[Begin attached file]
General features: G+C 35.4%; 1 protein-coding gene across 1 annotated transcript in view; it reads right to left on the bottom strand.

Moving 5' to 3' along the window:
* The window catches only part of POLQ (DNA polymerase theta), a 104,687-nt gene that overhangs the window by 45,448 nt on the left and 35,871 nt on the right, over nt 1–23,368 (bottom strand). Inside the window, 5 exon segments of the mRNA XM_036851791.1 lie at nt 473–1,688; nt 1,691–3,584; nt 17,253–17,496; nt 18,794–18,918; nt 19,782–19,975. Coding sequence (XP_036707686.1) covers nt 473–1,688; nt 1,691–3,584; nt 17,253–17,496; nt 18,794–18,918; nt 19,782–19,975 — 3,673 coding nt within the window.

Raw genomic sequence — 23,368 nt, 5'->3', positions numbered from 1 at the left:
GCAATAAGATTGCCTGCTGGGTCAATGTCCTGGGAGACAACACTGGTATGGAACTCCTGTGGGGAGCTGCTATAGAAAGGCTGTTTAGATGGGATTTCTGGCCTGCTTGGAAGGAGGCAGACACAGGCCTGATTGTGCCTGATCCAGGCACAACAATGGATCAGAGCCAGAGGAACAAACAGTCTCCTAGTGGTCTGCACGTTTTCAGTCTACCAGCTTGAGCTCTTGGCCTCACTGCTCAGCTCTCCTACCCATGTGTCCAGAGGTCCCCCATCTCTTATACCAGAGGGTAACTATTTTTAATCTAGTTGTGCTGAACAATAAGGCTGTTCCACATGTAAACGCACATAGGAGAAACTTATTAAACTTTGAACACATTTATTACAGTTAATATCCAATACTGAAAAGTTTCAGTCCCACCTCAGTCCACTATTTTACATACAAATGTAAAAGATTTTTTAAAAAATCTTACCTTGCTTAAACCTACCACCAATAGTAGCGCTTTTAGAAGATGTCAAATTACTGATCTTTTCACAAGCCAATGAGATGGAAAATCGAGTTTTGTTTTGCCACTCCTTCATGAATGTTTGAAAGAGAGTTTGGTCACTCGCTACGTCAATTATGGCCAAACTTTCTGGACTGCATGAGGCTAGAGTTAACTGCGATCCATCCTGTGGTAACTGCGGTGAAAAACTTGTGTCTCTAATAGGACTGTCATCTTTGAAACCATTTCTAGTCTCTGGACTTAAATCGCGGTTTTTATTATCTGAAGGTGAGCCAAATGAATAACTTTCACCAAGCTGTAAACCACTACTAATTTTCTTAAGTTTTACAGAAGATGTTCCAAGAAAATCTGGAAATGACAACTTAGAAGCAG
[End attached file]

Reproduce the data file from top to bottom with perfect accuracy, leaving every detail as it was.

General features: G+C 35.4%; 1 protein-coding gene across 1 annotated transcript in view; it reads right to left on the bottom strand.

Moving 5' to 3' along the window:
* The window catches only part of POLQ (DNA polymerase theta), a 104,687-nt gene that overhangs the window by 45,448 nt on the left and 35,871 nt on the right, over nt 1–23,368 (bottom strand). Inside the window, 5 exon segments of the mRNA XM_036851791.1 lie at nt 473–1,688; nt 1,691–3,584; nt 17,253–17,496; nt 18,794–18,918; nt 19,782–19,975. Coding sequence (XP_036707686.1) covers nt 473–1,688; nt 1,691–3,584; nt 17,253–17,496; nt 18,794–18,918; nt 19,782–19,975 — 3,673 coding nt within the window.

Raw genomic sequence — 23,368 nt, 5'->3', positions numbered from 1 at the left:
GCAATAAGATTGCCTGCTGGGTCAATGTCCTGGGAGACAACACTGGTATGGAACTCCTGTGGGGAGCTGCTATAGAAAGGCTGTTTAGATGGGATTTCTGGCCTGCTTGGAAGGAGGCAGACACAGGCCTGATTGTGCCTGATCCAGGCACAACAATGGATCAGAGCCAGAGGAACAAACAGTCTCCTAGTGGTCTGCACGTTTTCAGTCTACCAGCTTGAGCTCTTGGCCTCACTGCTCAGCTCTCCTACCCATGTGTCCAGAGGTCCCCCATCTCTTATACCAGAGGGTAACTATTTTTAATCTAGTTGTGCTGAACAATAAGGCTGTTCCACATGTAAACGCACATAGGAGAAACTTATTAAACTTTGAACACATTTATTACAGTTAATATCCAATACTGAAAAGTTTCAGTCCCACCTCAGTCCACTATTTTACATACAAATGTAAAAGATTTTTTAAAAAATCTTACCTTGCTTAAACCTACCACCAATAGTAGCGCTTTTAGAAGATGTCAAATTACTGATCTTTTCACAAGCCAATGAGATGGAAAATCGAGTTTTGTTTTGCCACTCCTTCATGAATGTTTGAAAGAGAGTTTGGTCACTCGCTACGTCAATTATGGCCAAACTTTCTGGACTGCATGAGGCTAGAGTTAACTGCGATCCATCCTGTGGTAACTGCGGTGAAAAACTTGTGTCTCTAATAGGACTGTCATCTTTGAAACCATTTCTAGTCTCTGGACTTAAATCGCGGTTTTTATTATCTGAAGGTGAGCCAAATGAATAACTTTCACCAAGCTGTAAACCACTACTAATTTTCTTAAGTTTTACAGAAGATGTTCCAAGAAAATCTGGAAATGACAACTTAGAAGCAG